NPR has picked up on a strand of Dexter‘s sixth season that is asking all the right kinds of questions. The show, which stars Michael C. Hall as Dexter, imagines a killer gone karma, a criminal who (now) exacts justice by principle, killing killers to keep them from killing the innocents. The premise itself seems to make very non-Christian value judgments on the world, mainly that there are killers and non-killers, that there are those who act by principle and those who do not, that there is a universal ethic to which all are accountable and by which few miss the mark. On the flip side, though, Dexter’s role is one which utterly subverts and complicates the notions of law-fulfillment and retributive justice. As a killer himself, his own karmic punishment is suspended while his vigilante operation of justice brings forth the reckoning on others. The ethic by which he renders justice, is the retributive force which also hangs over his head. In an odd way, he is simul iustus et peccator: a man divided, justified and sinful.

I am reminded of Kierkegaard’s notion of the “teleological suspension of the ethical,” the idea that one’s ethical framework, the shoulds and oughts of life, are suspended or put on pause in the moment of faith. Kierkegaard, with his Abrahamic knight of faith, makes room for faith that surpasses the quid-pro-quo of retributive justice and biblical law. Faith, for Kierkegaard, bends the fence-wire of universal morality and gains access to the absolute. Faith suspends the ethical by surpassing it.

Faith is precisely this paradox, that the single individual as the particular is higher than the universal and is justified over against the latter not as subordinate but superior to it, yet in such a way, mind you, that it is the single individual who, after having been subordinate to the universal as the particular, now through the universal becomes the single individual who as the particular is superior to it. Faith is this paradox that the single individual as the particular stands in an absolute relation to the absolute (Fear and Trembling, 48).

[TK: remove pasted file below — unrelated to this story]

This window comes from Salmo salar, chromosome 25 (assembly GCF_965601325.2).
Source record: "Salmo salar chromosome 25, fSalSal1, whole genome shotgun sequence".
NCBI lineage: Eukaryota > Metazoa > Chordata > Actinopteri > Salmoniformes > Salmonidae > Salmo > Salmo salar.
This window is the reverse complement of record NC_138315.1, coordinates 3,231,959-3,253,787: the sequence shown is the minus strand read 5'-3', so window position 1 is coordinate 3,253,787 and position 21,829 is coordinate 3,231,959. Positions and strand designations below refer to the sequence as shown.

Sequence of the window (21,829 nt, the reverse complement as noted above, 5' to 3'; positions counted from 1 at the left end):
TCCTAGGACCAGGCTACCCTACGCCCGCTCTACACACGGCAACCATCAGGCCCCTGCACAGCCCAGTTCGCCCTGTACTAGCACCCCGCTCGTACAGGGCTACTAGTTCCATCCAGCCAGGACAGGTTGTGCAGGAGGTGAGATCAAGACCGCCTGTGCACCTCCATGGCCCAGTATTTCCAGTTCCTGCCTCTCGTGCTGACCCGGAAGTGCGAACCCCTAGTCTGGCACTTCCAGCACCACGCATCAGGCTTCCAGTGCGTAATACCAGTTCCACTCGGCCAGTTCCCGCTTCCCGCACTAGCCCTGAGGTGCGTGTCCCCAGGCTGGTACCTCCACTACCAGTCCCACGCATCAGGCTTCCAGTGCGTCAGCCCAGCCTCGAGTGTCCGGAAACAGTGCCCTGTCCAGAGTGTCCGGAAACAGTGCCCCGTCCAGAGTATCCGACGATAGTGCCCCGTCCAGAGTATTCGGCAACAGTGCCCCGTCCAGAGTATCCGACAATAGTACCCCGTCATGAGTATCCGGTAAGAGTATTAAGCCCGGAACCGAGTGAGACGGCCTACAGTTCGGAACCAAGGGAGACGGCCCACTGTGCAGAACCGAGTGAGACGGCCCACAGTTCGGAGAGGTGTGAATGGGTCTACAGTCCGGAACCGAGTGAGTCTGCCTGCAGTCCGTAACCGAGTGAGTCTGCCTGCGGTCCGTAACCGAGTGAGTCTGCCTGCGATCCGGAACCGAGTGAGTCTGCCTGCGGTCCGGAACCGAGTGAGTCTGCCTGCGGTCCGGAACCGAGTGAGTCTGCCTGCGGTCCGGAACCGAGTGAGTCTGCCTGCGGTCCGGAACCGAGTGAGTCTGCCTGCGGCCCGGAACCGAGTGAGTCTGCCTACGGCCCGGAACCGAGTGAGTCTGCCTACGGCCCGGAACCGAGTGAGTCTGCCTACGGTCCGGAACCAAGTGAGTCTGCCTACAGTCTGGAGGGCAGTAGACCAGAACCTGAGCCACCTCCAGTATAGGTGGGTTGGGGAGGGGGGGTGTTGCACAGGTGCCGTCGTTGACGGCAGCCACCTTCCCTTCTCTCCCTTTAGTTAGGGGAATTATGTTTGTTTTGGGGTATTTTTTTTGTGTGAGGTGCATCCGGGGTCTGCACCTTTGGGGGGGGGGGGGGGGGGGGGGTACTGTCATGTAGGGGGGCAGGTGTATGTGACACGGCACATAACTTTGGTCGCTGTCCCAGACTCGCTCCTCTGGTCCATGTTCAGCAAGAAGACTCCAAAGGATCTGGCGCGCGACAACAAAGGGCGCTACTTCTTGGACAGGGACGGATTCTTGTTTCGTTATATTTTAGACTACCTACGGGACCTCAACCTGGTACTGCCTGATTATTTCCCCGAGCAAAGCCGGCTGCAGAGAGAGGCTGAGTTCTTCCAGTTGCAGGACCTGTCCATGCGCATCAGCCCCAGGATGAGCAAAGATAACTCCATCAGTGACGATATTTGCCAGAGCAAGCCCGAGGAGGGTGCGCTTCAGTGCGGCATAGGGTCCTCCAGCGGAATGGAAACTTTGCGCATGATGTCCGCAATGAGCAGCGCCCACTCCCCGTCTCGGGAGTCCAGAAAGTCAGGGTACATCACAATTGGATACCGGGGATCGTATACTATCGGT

It is weird to talk about Dexter’s suspension of the ethical as a move of belief, though, precisely because this article highlights Dexter’s expressed unbelief in any religious system. It is also strange because Dexter, as the symbol of a more Perfect and Exacting Law, the reckoner that the police could never be, is coming to grips with the Law’s impasse: faith. Through murdering religious extremists, who believe that they are, yes, justified by faith and not works of the law universal, Dexter finds a daunting gap between his deductive (or scientific, as the article calls it) reasoning and faith-based response to the call of God.

Granted, the episodes may be pointing at these leaps of faith as the dangerous folly and foolishness of belief systems in general. Like the article says, “Obviously, they are taking a stance by choosing the killers to be religious fanatics.” On the other hand, it also seems to point the gun back on Dexter, asking him some questions, namely, who exacts justice here? And who is absolved? What deep-rooted implications does Dexter’s retributive law evoke? And what does this retribution solve? Thus maybe, as the writer decries, “It will be very disappointing if Dexter ends up a believer” because that’s the only place left to go…

I imagine many of you are familiar with the Showtime hit series Dexter, now in its sixth season. If you are not, picture this: a serial killer turned avenger, played masterfully by Michael C. Hall, kills only those murderers who have escaped criminal justice.

Hall plays Dexter Morgan, a lovable, blood-splat analyst for Miami Metropolitan Police, who makes sure his victims “deserve” to die. He only kills after confirming they are murderers themselves. As part of his gruesome killing ritual, Dexter confronts each murderer with photos of his/her victims.

You end up rooting for a killer who tramples all notions of a working justice system. His logic is simple: if you kill an innocent person you deserve to die. Period.

Every season Dexter confronts a soul brother, another serial killer. The difference between Dexter and his victims is that he has tamed his “dark passenger,” the killer instinct that drives him relentlessly to murder. Maybe “tamed” is too strong a word. He has compromised, turning his killer instinct into a force for the good. Or, at least, he’s turned it into a force for justice where ordinary justice has failed.